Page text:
Tell us about the growth of the café culture in India?
The café culture is growing steadily in India. There is a growing young, well-traveled, section of Indian consumers that are seen following the international culture of a morning coffee and driving to work with a travel cup of coffee. Domestic and international brands offer coffee or tea with sandwiches, cookies, and muffins for on-the-go consumers. Tea lounges have followed this trend and now offer a variety of teas with food items. It is now common for business meetings to take place at coffee shops and tea lounges, as well. Major international brands like Starbucks and The Coffee Bean & Tea Leaf compete with domestic brands like Café Coffee Day and Barista. McDonald’s also entered into cafés by launching the McCafé brand in India and is expanding the number of its outlets. Unlike other CCD or Starbucks outlets, McCafe is not a stand-alone one. It exists within the McDonald’s outlet itself. The idea is to serve as an extension to the core McDonald’s offering, with consumers having the option to enjoy an assortment of food and beverages at one place. McCafe does not want an identity of its own.
What kind of challenge are Indian brands like Chaayos and Burger Singh posing to established foreign players?
A foreign brand has an easy first quarter of operations because of the hype around them being ‘international’ – so high volumes, along with high marketing spend make it a virtuous circle rather than the local QSR who has to deploy various marketing strategies to pull in the volumes in the same quarter. Although in the case of Burger Singh, being in its home market there is a strong preference for Indian flavours and cooking styles. The interest in international dishes is on the rise but most Indian consumers continue to prefer Indian-style dishes. Chaayos have put it in a contemporary setting that appeals to today’s customers. Indian QSRs are bound to grow as they are serving products that the customer loves and has grown up on. There is also a better understanding of scalability, and understanding that there is a greater financial reward in volumterics vis-a-vis the glamour of running a high-end full fledged restaurant.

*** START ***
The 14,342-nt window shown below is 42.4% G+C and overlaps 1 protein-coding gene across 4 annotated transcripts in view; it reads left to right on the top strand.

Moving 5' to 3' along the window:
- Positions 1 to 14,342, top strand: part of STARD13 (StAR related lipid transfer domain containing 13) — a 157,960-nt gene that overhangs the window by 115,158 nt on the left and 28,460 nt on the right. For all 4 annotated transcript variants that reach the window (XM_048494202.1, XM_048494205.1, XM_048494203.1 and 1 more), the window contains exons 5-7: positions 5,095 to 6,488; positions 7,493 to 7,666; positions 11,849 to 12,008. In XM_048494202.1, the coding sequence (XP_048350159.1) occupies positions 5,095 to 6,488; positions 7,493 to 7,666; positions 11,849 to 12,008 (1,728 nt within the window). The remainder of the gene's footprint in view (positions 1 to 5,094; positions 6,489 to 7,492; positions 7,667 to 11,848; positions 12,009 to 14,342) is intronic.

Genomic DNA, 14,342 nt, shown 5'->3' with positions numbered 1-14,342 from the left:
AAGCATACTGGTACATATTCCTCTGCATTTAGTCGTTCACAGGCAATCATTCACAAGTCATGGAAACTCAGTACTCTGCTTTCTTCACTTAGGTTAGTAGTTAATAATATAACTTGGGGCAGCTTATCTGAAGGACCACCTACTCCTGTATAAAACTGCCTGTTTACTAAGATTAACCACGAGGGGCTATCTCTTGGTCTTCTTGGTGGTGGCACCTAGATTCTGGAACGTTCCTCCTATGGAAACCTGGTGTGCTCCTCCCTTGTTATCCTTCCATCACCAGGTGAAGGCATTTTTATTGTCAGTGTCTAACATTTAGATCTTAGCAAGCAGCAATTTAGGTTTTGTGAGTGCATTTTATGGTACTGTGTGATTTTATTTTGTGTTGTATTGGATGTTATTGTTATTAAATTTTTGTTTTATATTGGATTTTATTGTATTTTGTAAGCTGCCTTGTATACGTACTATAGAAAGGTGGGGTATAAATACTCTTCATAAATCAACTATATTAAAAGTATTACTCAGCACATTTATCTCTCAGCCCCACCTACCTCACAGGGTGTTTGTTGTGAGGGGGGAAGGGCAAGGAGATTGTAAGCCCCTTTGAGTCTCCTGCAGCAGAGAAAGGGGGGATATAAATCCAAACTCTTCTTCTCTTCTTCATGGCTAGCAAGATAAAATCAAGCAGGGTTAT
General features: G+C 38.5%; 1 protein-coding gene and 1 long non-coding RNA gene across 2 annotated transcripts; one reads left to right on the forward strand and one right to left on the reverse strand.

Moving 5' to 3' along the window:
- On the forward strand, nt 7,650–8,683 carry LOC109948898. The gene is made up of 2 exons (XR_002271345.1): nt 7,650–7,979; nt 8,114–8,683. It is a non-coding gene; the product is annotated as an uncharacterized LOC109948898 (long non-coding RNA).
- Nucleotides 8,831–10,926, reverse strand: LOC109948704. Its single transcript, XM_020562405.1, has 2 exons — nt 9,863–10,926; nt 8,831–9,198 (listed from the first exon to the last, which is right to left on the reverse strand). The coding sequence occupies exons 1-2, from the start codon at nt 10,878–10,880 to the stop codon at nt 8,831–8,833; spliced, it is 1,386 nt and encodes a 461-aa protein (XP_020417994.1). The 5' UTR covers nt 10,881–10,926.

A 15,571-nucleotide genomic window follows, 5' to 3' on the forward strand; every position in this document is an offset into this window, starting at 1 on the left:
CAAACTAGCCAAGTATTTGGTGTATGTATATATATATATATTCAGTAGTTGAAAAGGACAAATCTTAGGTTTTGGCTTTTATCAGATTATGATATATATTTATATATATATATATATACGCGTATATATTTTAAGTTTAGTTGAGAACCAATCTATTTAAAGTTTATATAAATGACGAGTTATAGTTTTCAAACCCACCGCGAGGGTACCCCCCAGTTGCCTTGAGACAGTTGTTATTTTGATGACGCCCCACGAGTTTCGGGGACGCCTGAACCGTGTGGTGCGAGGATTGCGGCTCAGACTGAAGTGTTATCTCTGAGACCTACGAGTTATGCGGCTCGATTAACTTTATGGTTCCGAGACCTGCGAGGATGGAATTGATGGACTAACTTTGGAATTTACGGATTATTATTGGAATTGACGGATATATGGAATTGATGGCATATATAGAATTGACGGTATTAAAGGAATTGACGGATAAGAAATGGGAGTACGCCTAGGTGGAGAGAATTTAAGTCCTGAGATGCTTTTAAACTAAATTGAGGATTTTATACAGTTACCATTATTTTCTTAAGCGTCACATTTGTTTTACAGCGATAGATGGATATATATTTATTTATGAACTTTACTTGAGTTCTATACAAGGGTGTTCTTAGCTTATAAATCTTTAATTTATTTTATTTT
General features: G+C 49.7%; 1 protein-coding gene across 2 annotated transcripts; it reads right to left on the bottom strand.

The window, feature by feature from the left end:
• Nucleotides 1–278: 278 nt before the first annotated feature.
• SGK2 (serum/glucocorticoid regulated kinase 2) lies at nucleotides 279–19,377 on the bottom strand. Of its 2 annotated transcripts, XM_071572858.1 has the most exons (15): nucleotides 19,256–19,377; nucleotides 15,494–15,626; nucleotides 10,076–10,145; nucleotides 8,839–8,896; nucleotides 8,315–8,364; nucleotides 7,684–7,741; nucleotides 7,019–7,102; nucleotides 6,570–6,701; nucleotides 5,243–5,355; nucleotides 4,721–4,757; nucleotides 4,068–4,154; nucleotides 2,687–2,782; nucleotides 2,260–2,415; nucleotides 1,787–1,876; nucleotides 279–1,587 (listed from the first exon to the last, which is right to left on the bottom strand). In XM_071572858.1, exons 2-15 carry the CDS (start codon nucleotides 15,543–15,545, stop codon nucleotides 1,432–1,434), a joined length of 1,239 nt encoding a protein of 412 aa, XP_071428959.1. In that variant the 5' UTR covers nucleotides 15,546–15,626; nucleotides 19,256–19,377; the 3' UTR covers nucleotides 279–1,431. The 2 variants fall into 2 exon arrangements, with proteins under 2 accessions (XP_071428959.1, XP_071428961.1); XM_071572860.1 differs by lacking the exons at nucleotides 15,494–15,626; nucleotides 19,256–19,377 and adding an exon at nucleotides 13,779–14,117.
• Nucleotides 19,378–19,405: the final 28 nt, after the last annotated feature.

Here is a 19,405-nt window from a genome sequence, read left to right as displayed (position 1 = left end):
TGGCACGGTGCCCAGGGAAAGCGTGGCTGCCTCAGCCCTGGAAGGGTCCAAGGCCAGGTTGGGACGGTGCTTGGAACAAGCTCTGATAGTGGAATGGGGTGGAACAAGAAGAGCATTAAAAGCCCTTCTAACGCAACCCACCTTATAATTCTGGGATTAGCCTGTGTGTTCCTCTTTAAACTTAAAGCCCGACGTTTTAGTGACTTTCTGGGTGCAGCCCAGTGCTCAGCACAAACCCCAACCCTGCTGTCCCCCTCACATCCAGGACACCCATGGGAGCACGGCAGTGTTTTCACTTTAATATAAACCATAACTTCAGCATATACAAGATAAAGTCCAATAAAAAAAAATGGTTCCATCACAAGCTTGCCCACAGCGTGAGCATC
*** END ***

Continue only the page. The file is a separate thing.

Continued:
Food-tech startups – a passing trend or here to stay?
Food in India is complex as it is very regionalised, because of differing taste buds. Food-tech startups have largely not done well in terms of profitability. What is important to note that many of the hyper-local delivery food-tech startups have now been an integral part of many QSR’s. A typical QSR is doing nearly 30 per cent to as much as 60 per cent business because of delivery based apps. Many QSR’s have also outsourced their entire delivery feature to delivery based on demand applications, this portrays that the dependency of the urban QSR is rising on delivery based apps, so they are definitely here to stay. Like all startups we will find 2/3 major players surviving in this business. Then we have the category of technology enabled food companies which operate on delivery model basis only. The demand for these services has seen a rise, although it remains to be seen of consumer repeat rate, as the urban Indian consumer spends nearly one third of their earning on food, therefore they are taste and price sensitive equally.
The second half of 2016 saw the investment market drying up – what can we expect in 2017?
We will see investments in traditional food business’, packaged food business’, Indian Snacks Business’ grow in 2017, as the demand is growing for these business. We might see one or two big bang investments of foreign chains coming in, but India is a complex price sensitive market with urban cities posing high rental rates, so new chains are being cautious in their approach. In food tech we will see consolidation, and investors will chase those companies who have loyal consumers and proven business model, as these two will derive profits for these companies in the near future.